Even though I had to smile at the thought of the young Felipe Grossling as Communist, I was really inspired to know that his belief in the sanctity of life was so strong that it never left him. He had no faith at the time, so his conviction that abortion was wrong was based on reason, not religion.
Even though our Catholic faith helps us understand why life is precious, we need strong arguments that appeal to everyone—if the crimson tide of abortion is ever to be turned back in our society. Telling some folks that abortion is evil, or sinful, or a crime against God is like speaking French to a Russian.
What’s more, not all of us really understand the reasons why we defend life from conception to natural death. We hear the so-called “pro-choice” arguments every day; we might not have heard the pro-life reasons for a long time.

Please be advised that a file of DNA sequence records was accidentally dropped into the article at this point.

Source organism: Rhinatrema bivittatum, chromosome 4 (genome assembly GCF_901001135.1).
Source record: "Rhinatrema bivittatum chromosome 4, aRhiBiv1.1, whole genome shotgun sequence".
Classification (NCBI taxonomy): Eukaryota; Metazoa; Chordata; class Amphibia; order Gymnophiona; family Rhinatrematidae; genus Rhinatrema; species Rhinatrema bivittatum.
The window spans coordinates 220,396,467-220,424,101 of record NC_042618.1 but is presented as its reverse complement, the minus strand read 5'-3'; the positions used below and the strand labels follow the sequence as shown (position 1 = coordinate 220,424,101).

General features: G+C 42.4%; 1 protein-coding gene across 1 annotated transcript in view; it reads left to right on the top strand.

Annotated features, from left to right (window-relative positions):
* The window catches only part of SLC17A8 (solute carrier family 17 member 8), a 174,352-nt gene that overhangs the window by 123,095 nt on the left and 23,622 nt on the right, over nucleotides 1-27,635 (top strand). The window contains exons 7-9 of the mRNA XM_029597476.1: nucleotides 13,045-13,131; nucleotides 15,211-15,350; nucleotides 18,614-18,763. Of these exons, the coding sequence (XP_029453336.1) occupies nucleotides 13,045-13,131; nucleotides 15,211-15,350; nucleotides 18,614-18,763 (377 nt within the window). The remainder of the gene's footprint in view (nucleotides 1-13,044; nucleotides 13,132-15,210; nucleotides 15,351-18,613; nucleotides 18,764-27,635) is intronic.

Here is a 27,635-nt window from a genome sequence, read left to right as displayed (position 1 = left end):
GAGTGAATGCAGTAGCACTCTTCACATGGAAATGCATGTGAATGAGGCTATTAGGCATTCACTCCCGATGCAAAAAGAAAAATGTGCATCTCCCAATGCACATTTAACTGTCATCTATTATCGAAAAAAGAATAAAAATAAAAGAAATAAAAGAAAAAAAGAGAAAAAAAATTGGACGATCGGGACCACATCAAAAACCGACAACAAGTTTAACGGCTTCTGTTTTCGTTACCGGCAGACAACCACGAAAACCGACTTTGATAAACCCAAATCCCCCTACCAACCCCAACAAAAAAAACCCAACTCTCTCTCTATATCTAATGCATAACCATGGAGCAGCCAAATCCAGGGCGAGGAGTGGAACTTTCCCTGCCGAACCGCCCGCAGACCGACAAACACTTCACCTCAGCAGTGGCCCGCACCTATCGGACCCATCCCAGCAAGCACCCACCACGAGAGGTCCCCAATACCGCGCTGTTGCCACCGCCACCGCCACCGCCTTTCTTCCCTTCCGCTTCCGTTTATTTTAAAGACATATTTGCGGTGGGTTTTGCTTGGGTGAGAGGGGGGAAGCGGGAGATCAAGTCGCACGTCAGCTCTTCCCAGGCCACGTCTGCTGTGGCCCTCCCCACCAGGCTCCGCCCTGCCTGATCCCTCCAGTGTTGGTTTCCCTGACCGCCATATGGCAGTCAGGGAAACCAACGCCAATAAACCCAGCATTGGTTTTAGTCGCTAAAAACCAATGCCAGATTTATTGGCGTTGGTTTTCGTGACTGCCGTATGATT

It’s time we faced up to the challenge of speaking the truth to the world.
I came across a story about a convert in Afghanistan who was charged with being a Christian. He was acquitted for lack of evidence. While that must have been a relief to him, it should have been embarrassing as well.
Let’s ask ourselves this morning: Would there be enough evidence to convict me on the charge of being a Christian? One way to find out is to ask when was the last time your faith was the reason you did something you were a bit afraid of doing—or even very afraid of doing.
Most of us are uneasy about standing up for life in a society that is so deeply convinced we’re wrong. But Christians have stood against the world in every age since the death of Jesus.
To do this, we need two things: more courage, and more knowledge.